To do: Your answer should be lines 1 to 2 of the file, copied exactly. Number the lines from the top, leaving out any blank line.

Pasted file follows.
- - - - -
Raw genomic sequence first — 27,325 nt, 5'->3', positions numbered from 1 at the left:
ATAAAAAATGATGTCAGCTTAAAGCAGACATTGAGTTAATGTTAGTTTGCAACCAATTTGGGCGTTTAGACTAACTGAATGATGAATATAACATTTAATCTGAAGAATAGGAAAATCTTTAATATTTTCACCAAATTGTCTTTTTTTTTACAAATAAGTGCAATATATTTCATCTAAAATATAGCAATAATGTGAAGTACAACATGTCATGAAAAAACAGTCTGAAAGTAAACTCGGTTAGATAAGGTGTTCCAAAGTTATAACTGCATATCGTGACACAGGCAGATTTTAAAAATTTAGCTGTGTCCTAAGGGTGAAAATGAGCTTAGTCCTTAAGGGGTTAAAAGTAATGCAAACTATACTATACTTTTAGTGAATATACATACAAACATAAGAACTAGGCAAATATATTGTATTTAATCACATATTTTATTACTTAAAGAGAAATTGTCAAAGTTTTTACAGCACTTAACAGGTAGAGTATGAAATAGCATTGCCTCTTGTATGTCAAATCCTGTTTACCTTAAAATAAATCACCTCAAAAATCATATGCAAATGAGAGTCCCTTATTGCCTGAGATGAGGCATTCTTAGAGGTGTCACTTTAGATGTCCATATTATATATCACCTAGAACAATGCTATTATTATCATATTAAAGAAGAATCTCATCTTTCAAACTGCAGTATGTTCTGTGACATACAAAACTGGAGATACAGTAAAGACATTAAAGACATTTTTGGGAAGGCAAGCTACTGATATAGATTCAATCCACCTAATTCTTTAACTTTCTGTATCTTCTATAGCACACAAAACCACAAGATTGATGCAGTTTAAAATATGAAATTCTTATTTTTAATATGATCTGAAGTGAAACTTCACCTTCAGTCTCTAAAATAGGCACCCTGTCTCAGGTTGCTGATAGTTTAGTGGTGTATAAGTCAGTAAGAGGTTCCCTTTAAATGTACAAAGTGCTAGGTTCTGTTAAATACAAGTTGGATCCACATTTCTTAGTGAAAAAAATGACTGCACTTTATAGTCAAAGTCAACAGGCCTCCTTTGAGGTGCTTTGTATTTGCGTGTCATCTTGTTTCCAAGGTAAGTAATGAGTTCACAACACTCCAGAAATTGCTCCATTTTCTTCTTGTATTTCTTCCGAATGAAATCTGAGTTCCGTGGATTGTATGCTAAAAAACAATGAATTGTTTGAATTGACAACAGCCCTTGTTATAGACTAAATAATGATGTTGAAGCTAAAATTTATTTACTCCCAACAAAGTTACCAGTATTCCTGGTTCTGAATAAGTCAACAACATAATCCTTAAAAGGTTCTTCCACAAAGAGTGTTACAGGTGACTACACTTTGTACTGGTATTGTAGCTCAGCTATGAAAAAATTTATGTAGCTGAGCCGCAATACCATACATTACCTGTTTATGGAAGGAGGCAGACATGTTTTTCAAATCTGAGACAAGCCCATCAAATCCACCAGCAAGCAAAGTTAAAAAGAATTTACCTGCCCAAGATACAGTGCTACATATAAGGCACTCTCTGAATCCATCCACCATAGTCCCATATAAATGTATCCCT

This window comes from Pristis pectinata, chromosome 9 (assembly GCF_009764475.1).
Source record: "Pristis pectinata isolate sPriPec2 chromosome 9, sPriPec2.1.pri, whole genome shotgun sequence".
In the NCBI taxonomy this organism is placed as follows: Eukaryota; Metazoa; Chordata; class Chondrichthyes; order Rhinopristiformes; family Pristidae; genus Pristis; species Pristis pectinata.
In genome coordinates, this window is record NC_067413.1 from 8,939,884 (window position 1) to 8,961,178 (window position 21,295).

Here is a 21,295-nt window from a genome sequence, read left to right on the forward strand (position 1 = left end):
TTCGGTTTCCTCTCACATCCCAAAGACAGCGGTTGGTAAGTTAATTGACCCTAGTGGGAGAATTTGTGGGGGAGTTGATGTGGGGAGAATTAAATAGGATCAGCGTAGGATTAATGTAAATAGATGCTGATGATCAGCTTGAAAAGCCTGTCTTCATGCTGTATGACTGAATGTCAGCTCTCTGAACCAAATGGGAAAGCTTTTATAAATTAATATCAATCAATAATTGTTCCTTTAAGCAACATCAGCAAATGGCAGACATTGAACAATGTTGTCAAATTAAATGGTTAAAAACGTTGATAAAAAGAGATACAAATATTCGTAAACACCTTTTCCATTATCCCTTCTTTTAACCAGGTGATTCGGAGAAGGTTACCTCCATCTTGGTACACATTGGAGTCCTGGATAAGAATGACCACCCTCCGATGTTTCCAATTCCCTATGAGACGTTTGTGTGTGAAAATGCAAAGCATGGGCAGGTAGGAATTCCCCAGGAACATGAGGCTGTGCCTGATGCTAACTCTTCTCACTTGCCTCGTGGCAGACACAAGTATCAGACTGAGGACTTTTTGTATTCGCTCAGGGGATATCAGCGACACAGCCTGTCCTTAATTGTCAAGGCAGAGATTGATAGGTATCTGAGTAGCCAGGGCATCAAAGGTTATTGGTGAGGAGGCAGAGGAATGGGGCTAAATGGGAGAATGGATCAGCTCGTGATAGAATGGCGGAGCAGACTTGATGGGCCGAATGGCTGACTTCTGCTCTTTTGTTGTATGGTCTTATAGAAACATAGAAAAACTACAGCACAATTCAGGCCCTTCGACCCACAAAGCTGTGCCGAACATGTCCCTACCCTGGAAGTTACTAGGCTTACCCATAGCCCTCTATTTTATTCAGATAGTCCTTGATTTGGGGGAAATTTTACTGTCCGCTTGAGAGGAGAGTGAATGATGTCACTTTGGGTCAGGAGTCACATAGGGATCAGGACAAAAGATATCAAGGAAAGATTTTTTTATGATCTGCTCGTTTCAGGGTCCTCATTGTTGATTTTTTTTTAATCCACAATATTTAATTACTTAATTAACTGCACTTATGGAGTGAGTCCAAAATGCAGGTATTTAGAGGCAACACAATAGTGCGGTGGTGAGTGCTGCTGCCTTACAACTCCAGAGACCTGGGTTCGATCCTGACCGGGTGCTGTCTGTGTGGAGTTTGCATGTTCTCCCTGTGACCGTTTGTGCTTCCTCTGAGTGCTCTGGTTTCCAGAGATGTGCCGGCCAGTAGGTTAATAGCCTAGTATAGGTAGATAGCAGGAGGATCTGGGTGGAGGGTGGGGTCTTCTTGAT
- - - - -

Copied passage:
Raw genomic sequence first — 27,325 nt, 5'->3', positions numbered from 1 at the left:
ATAAAAAATGATGTCAGCTTAAAGCAGACATTGAGTTAATGTTAGTTTGCAACCAATTTGGGCGTTTAGACTAACTGAATGATGAATATAACATTTAATCTGAAGAATAGGAAAATCTTTAATATTTTCACCAAATTGTCTTTTTTTTTACAAATAAGTGCAATATATTTCATCTAAAATATAGCAATAATGTGAAGTACAACATGTCATGAAAAAACAGTCTGAAAGTAAACTCGGTTAGATAAGGTGTTCCAAAGTTATAACTGCATATCGTGACACAGGCAGATTTTAAAAATTTAGCTGTGTCCTAAGGGTGAAAATGAGCTTAGTCCTTAAGGGGTTAAAAGTAATGCAAACTATACTATACTTTTAGTGAATATACATACAAACATAAGAACTAGGCAAATATATTGTATTTAATCACATATTTTATTACTTAAAGAGAAATTGTCAAAGTTTTTACAGCACTTAACAGGTAGAGTATGAAATAGCATTGCCTCTTGTATGTCAAATCCTGTTTACCTTAAAATAAATCACCTCAAAAATCATATGCAAATGAGAGTCCCTTATTGCCTGAGATGAGGCATTCTTAGAGGTGTCACTTTAGATGTCCATATTATATATCACCTAGAACAATGCTATTATTATCATATTAAAGAAGAATCTCATCTTTCAAACTGCAGTATGTTCTGTGACATACAAAACTGGAGATACAGTAAAGACATTAAAGACATTTTTGGGAAGGCAAGCTACTGATATAGATTCAATCCACCTAATTCTTTAACTTTCTGTATCTTCTATAGCACACAAAACCACAAGATTGATGCAGTTTAAAATATGAAATTCTTATTTTTAATATGATCTGAAGTGAAACTTCACCTTCAGTCTCTAAAATAGGCACCCTGTCTCAGGTTGCTGATAGTTTAGTGGTGTATAAGTCAGTAAGAGGTTCCCTTTAAATGTACAAAGTGCTAGGTTCTGTTAAATACAAGTTGGATCCACATTTCTTAGTGAAAAAAATGACTGCACTTTATAGTCAAAGTCAACAGGCCTCCTTTGAGGTGCTTTGTATTTGCGTGTCATCTTGTTTCCAAGGTAAGTAATGAGTTCACAACACTCCAGAAATTGCTCCATTTTCTTCTTGTATTTCTTCCGAATGAAATCTGAGTTCCGTGGATTGTATGCTAAAAAACAATGAATTGTTTGAATTGACAACAGCCCTTGTTATAGACTAAATAATGATGTTGAAGCTAAAATTTATTTACTCCCAACAAAGTTACCAGTATTCCTGGTTCTGAATAAGTCAACAACATAATCCTTAAAAGGTTCTTCCACAAAGAGTGTTACAGGTGACTACACTTTGTACTGGTATTGTAGCTCAGCTATGAAAAAATTTATGTAGCTGAGCCGCAATACCATACATTACCTGTTTATGGAAGGAGGCAGACATGTTTTTCAAATCTGAGACAAGCCCATCAAATCCACCAGCAAGCAAAGTTAAAAAGAATTTACCTGCCCAAGATACAGTGCTACATATAAGGCACTCTCTGAATCCATCCACCATAGTCCCATATAAATGTATCCCT